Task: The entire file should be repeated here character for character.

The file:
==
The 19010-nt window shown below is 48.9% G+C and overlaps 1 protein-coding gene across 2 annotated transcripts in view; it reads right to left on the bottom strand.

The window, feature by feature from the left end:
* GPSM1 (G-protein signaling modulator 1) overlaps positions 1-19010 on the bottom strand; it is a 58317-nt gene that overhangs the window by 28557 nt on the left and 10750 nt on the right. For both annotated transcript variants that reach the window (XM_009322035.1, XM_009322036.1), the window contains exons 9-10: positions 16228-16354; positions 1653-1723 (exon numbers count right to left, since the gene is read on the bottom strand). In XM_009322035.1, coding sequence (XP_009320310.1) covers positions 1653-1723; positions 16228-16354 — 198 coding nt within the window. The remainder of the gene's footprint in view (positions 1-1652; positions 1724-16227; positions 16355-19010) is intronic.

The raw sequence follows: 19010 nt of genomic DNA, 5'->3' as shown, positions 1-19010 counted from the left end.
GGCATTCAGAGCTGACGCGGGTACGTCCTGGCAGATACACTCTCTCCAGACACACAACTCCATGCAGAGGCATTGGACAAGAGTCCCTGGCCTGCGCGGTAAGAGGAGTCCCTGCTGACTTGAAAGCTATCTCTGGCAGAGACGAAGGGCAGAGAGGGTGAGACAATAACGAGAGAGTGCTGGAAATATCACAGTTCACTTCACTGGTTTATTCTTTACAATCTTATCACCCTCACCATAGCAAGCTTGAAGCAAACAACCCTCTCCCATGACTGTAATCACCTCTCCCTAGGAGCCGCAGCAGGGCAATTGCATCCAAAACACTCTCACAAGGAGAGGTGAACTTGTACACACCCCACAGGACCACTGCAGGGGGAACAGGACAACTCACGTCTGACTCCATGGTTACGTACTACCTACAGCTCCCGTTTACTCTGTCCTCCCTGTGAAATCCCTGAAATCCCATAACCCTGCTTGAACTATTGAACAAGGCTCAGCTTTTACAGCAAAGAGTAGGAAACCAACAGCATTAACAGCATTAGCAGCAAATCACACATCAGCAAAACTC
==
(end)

The 19010-nt window shown below is 48.9% G+C and overlaps 1 protein-coding gene across 2 annotated transcripts in view; it reads right to left on the bottom strand.

The window, feature by feature from the left end:
* GPSM1 (G-protein signaling modulator 1) overlaps positions 1-19010 on the bottom strand; it is a 58317-nt gene that overhangs the window by 28557 nt on the left and 10750 nt on the right. For both annotated transcript variants that reach the window (XM_009322035.1, XM_009322036.1), the window contains exons 9-10: positions 16228-16354; positions 1653-1723 (exon numbers count right to left, since the gene is read on the bottom strand). In XM_009322035.1, coding sequence (XP_009320310.1) covers positions 1653-1723; positions 16228-16354 — 198 coding nt within the window. The remainder of the gene's footprint in view (positions 1-1652; positions 1724-16227; positions 16355-19010) is intronic.

The raw sequence follows: 19010 nt of genomic DNA, 5'->3' as shown, positions 1-19010 counted from the left end.
GGCATTCAGAGCTGACGCGGGTACGTCCTGGCAGATACACTCTCTCCAGACACACAACTCCATGCAGAGGCATTGGACAAGAGTCCCTGGCCTGCGCGGTAAGAGGAGTCCCTGCTGACTTGAAAGCTATCTCTGGCAGAGACGAAGGGCAGAGAGGGTGAGACAATAACGAGAGAGTGCTGGAAATATCACAGTTCACTTCACTGGTTTATTCTTTACAATCTTATCACCCTCACCATAGCAAGCTTGAAGCAAACAACCCTCTCCCATGACTGTAATCACCTCTCCCTAGGAGCCGCAGCAGGGCAATTGCATCCAAAACACTCTCACAAGGAGAGGTGAACTTGTACACACCCCACAGGACCACTGCAGGGGGAACAGGACAACTCACGTCTGACTCCATGGTTACGTACTACCTACAGCTCCCGTTTACTCTGTCCTCCCTGTGAAATCCCTGAAATCCCATAACCCTGCTTGAACTATTGAACAAGGCTCAGCTTTTACAGCAAAGAGTAGGAAACCAACAGCATTAACAGCATTAGCAGCAAATCACACATCAGCAAAACTC